They can also sort slow milkers and use these smart gates to divert teaser bulls from the milking herd.

Tom says “the new plant is far less hardship for man and beast. Our herd is healthier and lameness is far less of a problem so cows should last longer.”

Mike agrees and points out that “cows are not waiting hours in the yard so they have a lot more grazing time.” Another bonus is a cleaner yard with less slurry to clean up.

More Cows Milked-Less Time and Labour Required

Tom says “we are saving over five hours a day and it’s very labour saving. This allows Tom and Mike more time for herd and farm management as the hi tech equipment makes this system perfect for a one person operation.

In the old parlour you really needed two people most of the time. It was taking up to 3.5 hours twice a day to milk cows and there was too much pressure on whoever was doing the milking.” Now the cows are milked in 50 to 60 minutes depending on stage of lactation and the actual herd size. Tom reckons that their new parlour can milk 350/360 cows per hour so he is a happy customer.

According to Steve Sefton, DeLaval Sales Director “We are delighted with our recent Rotary Installations we now have some of the best installations in the world”.

He points out DeLaval has been building Rotary milking parlours since 1930 but this modern design meets the exact requirement for larger expanding herds with sizes from 30 to 80 point parlours.

Mike says “the new parlour is bright and clean –a much better working environment, milking is a pleasant operation, animal comfort is greatly improved, cows come in much quicker and spend far less time in the collecting yard.

Eco Friendly Systems

The Hygenius C200 auto plant washer uses 30 per cent less water and detergents to clean the parlour and equipment. As Tom says “just push a button and walk away –when you come back after a tea break the plant is spotless.” The Hygenius also has automatic dosing while the detergents and descaler used are pre-programmed.

In addition they have installed a massive 32,000 litres DeLaval DXCEM bulk tank with a heat recovery system. It can hold up to three days milking. This tank cools the milk quickly to the ideal temperature. This super-sized tank can be washed in only 20 minutes using the eco-friendly and cost effective Hygenius automated tank cleaning system.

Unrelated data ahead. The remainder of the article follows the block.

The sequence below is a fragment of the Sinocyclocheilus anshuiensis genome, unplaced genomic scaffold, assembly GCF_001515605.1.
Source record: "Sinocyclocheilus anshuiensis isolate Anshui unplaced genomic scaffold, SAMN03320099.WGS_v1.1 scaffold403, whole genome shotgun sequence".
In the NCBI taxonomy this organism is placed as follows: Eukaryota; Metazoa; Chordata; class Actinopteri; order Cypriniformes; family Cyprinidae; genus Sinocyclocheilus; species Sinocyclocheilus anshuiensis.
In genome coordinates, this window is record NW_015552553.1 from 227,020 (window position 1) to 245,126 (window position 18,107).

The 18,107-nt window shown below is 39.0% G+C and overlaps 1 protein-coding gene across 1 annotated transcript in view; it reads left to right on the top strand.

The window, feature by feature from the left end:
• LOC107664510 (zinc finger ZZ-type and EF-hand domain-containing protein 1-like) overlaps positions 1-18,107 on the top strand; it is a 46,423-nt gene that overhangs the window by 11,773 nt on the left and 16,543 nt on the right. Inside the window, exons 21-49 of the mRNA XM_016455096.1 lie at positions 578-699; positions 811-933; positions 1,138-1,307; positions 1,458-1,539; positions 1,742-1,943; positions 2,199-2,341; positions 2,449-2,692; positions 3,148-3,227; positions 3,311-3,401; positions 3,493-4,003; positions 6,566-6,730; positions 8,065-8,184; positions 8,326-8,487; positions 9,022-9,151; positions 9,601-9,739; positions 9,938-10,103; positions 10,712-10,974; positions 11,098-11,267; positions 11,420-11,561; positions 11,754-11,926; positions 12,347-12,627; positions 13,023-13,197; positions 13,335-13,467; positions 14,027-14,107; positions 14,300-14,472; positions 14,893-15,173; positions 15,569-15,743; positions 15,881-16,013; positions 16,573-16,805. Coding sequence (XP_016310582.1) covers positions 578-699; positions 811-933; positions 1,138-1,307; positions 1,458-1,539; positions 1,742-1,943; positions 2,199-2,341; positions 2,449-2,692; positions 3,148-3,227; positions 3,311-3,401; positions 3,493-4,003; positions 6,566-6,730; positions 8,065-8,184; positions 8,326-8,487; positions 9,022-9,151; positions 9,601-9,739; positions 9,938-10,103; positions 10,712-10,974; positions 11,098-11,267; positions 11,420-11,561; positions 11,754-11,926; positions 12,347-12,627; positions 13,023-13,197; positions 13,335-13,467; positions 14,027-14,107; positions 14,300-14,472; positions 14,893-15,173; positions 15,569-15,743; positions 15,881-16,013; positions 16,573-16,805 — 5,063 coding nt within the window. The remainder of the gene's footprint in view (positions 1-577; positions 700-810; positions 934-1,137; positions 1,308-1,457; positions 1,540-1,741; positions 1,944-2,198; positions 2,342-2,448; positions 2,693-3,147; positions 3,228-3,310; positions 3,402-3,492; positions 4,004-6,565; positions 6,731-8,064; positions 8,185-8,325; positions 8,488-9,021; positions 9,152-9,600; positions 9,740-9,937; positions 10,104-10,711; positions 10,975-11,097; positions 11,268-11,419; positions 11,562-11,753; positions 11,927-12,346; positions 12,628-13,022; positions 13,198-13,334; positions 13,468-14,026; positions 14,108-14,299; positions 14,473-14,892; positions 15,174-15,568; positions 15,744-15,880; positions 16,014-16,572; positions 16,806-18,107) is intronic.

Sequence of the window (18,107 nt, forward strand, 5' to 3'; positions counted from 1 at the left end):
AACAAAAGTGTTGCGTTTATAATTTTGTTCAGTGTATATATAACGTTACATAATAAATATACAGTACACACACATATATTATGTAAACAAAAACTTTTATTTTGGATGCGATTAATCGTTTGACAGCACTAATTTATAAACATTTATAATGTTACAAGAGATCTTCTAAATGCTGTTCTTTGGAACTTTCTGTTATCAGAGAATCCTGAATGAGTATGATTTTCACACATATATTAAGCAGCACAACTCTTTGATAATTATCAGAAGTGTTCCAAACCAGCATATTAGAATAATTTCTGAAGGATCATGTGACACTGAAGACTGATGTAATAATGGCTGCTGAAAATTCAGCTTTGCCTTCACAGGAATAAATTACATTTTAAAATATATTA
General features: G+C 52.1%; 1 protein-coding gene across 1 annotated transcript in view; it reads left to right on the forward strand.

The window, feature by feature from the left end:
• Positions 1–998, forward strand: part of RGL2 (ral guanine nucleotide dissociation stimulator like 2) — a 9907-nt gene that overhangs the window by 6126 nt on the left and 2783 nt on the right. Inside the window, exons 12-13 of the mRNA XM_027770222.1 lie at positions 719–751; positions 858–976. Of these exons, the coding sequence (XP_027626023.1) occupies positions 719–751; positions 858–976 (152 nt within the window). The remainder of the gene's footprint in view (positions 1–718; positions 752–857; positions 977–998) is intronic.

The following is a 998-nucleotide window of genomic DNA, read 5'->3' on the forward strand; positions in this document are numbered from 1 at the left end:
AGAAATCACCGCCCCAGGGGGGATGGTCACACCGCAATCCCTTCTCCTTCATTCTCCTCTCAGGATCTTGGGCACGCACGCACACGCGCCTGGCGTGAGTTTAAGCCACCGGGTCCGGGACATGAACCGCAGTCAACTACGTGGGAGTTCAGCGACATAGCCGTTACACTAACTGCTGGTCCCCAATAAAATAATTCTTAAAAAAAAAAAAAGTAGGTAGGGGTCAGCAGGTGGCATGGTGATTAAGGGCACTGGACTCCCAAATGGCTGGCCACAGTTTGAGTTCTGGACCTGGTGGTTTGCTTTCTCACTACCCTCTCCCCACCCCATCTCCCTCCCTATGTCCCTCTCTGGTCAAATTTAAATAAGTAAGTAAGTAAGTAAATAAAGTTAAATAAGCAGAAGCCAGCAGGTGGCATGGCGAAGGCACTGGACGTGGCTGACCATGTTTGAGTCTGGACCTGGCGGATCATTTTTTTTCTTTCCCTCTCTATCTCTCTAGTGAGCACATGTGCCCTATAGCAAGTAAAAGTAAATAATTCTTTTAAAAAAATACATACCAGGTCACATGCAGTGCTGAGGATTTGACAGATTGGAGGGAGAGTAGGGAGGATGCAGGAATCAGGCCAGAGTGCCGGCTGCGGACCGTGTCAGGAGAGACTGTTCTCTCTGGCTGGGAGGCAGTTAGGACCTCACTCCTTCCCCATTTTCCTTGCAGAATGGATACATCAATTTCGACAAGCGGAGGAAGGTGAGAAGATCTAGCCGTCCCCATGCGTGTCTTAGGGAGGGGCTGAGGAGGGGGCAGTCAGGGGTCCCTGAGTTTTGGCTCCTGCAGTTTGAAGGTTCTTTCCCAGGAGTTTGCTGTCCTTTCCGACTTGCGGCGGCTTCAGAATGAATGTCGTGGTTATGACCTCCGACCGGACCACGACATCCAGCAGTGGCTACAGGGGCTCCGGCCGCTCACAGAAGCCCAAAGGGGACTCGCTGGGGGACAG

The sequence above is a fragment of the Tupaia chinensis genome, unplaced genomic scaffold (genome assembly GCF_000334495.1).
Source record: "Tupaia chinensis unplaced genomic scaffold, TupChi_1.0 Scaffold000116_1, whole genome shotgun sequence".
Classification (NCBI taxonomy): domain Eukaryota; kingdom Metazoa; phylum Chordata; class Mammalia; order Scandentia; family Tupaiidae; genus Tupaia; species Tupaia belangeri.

The parlour equipment includes two variable speed pumps, three phase electricity and a backup diesel generator (50 KVA). These pumps use 40 per cent less energy and are much quieter than conventional pumps. They are totally oil free except for a small quantity used in the gearbox so there is no polluting of the environment. These pumps are totally oil free except for a small quantity used in the gearbox so there is no chance of polluting the environment.

Direct -drives eliminate the worries associated with belt -driven pumps. Operation is more precise and tolerances are reduced, to give a smoother running with less oil consumption. You never experience vacuum fluctuations caused by loose fitting, poorly aligned transmission belts and you never have to adjust or replace them.

Great Service & Its Local

Tom and Mike were impressed by the service available from Tom and Brian Harte their local DeLaval dealer. According to Tom “we get a great service from their service team-this was one of the most important factors in deciding to purchase a DeLaval parlour.” According to Steve Sefton , the DeLaval Sales Director “ we have been servicing milk producers in Ireland for over 60 years and our dealers have an excellent local track record.”

Tim Hussey the DeLaval Territory Manager, says that DeLaval has a world class reputation for innovation, reliability and a wide range of experience so farmers know they are making a wise decision by investing in this brand. He says that “farmers notice that the 2x 2 pulsation system and lighter Harmony clusters are very gentle on the cow’s udder and teats.”

Incidentally the Harmony heavy duty MC93 clusters are designed for a long and trouble free life. Tim says if the operator has to lift the cluster 600 times a day it is a great help if they are lightweight. So no wonder dairy farmers like the Harmony clusters.